Using these claim interpretations, the Federal Circuit reviewed the jury's infringement finding, a question of fact. However, when the infringement verdict relied upon an incorrect claim construction, the appellate court may grant JMOL or order a new trial, depending upon the degree of difference between the incorrect construction and the correct construction.With respect to the "information database" claim limitation, the Federal Circuit concluded that its reversal of the district court's claim construction had no discernible effect on the jury verdict and thus the district court's construction was harmless. With respect to the claim limitation "downloading into a memory storage device," however, the correct interpretation was markedly different than the incorrect interpretation used by the jury. Thus, the Federal Circuit vacated the jury's verdict of infringement and remanded the case back to the district court.There was also an issue of the meaning of "each" as used in the claim limitation for the step of "assigning each selected portion of said information database one or more scheduled transmission times." The Federal Circuit concluded that this phrase did not require scheduling of all transmitted information, but rather only each part of the information database which was selected for transmission.The court next considered the question of validity of the broadest asserted claim, claim 16, in view of a prior art textbook. The interpretation of the textbook depended upon the principles of English grammar, including the location of a comma, and the doctrine of the last antecedent and its corollary, the rule of punctuation (concepts frequently used in statutory construction). The court noted that these are grammar guidelines, more than absolute rules (somewhat like the Pirate Code). The court explained that in order to avoid slipping into a realm of ambiguity that could render jury verdicts wholly unreviewable, it imputes an understanding of English grammar and usage to the jury, while consulting the overall context of the claim passage and how such passage would be interpreted by one of skill in the art.In opposition to the claim construction analysis where the Federal Circuit gave a narrow interpretation of the claims and then concluded infringement did not exist, for the validity analysis the court gave the textbook reference a broad interpretation, and then concluded that the broadest claim was invalid as anticipated. Thus, the court reversed the district court's denial of DirecTV's JMOL motion regarding invalidity of that claim, and remanded for further proceedings.The court then reviewed the jury's finding of non-obviousness of the remaining claims. This question of law is reviewed without deference, though the underlying facts are reviewed for substantial evidence. Since claim 16 was anticipated by the textbook, the Federal Circuit concluded as a matter of law that the elements of claim 16, arranged as in claim 16, were part of the scope and content of the prior art under the Graham analysis. Based on the revised scope and content of the prior art, the Federal Circuit vacated the district court's denial of a motion for JMOL of obviousness and remanded for further proceedings regarding the remaining claims.DirecTV also appealed the finding of willfulness by the district court, which had faulted DirecTV for not obtaining an attorney's opinion on invalidity, even though it had an opinion of noninfringement. However, the Federal Circuit noted that a competent opinion of counsel concluding either noninfringement or invalidity is a sufficient basis to avoid willfulness, which requires objectively reckless behavior.Finisar cross-appealed the district court's finding of invalidity of several claims as indefinite. 35 U.S.C. § 112, ¶ 2 requires that the claims "particularly point out and distinctly claim the subject matter which applicant regards as the invention." Here, the relevant claims required "means for generating and embedding indices in the information database." However, the specification disclosed very little about the purported structure corresponding to this "means" clause. The specification provided no algorithm or description of structure corresponding to the claimed function. The Federal Circuit explained that for computer-implemented means-plus-function claims where the disclosed structure is a computer programmed to implement an algorithm, the disclosed structure is not the general purpose computer, but rather the special purpose computer programmed to perform the disclosed algorithm. Thus, the patent must disclose, at least to the satisfaction of one of ordinary skill in the art, enough of an algorithm to provide the necessary structure under § 112, ¶ 6. The patentee may express the algorithm in any understandable terms, including a mathematical formula, prose, a flow-chart, or any other manner that provides sufficient structure. Here, the district court correctly determined that the structure recited in the specification did not even meet the minimal disclosure necessary to make the claims definite. Simply reciting software, without providing some detail about the means to accomplish the function, is not enough, citing another recent case (described in more detail in this post). The Federal Circuit noted that it does not impose a lofty standard for definiteness, but in this case, the claims were quite vague. Thus, the court affirmed the finding of indefiniteness.To read the full decision in Finistar Corp. v. DirecTV Group, Inc., click here.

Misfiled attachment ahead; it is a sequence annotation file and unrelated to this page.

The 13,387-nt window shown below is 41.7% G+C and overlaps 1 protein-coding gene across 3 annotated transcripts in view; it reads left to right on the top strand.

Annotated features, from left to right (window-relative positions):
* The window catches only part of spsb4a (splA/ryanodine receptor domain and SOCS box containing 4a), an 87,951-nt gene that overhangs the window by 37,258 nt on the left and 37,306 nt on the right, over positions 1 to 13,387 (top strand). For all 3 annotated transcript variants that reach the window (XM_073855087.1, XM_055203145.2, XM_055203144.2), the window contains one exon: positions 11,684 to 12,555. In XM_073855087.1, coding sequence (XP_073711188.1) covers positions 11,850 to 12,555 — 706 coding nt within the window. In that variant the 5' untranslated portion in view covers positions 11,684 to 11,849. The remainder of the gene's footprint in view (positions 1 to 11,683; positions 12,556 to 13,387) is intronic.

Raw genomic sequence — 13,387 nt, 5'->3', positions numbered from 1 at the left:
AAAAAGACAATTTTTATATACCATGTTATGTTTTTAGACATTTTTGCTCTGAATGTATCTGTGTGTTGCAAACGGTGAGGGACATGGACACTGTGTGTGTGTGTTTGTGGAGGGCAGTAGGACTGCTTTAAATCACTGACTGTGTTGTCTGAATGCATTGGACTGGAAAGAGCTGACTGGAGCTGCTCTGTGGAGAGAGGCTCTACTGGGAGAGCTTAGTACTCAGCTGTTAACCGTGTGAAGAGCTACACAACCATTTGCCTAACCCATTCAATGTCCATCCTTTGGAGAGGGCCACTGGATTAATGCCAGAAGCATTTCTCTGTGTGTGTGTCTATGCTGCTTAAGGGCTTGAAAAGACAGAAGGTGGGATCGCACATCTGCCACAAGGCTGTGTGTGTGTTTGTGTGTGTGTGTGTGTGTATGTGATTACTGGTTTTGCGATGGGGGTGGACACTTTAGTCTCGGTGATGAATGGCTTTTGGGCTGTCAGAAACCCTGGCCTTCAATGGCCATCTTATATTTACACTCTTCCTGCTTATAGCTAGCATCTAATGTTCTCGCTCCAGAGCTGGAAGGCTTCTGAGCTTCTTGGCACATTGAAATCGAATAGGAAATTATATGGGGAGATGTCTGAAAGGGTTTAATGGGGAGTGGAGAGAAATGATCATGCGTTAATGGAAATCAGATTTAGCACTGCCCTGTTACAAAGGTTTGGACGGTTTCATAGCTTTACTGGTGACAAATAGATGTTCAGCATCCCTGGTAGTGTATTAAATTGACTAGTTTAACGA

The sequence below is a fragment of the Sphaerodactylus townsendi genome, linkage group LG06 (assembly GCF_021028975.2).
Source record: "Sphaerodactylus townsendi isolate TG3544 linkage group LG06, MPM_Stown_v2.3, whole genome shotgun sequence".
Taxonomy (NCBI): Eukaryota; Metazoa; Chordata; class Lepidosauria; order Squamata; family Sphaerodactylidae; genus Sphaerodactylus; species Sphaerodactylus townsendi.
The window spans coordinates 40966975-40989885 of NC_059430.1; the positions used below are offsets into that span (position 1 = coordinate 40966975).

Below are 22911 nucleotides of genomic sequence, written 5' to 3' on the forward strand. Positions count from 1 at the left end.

Post has no comments.
Post a Comment




Captcha Image
Return to the Filewrapper Blog
  Newer Posts Older Posts  

Purpose

The attorneys of McKee, Voorhees & Sease, P.L.C. designed this blog as an informational and educational resource about intellectual property law for our clients, other attorneys, and the public as a whole. Our goal is to provide cutting-edge information about recent developments in intellectual property law, including relevant case law updates, proposed legislation, and intellectual property law in the news.

Disclaimer

McKee, Voorhees & Sease, P.L.C. provides this blog for general informational purposes only. By using this blog, you agree that the information on this blog does not constitute legal or other professional advice and no attorney-client or other relationship is created between you and McKee, Voorhees & Sease, P.L.C. Do not consider this blog to be a substitute for obtaining legal advice from a qualified, licensed attorney. While we try to revise this blog on a regular basis, it may not reflect the most current legal developments. We consciously refrain from expressing opinions on this blog and instead, offer it as a form of information and education, however if there appears an expression of opinion, realize that those views are indicative of the individual and not of the firm as a whole

Connect with MVS

Enter your name and email address to receive the latest news and updates from us and our attorneys.

Subscribe to: MVS Newsletter

Subscribe to: Filewrapper® Blog Updates

  I have read and agree to the terms and conditions of McKee, Voorhees & Sease, P.L.C.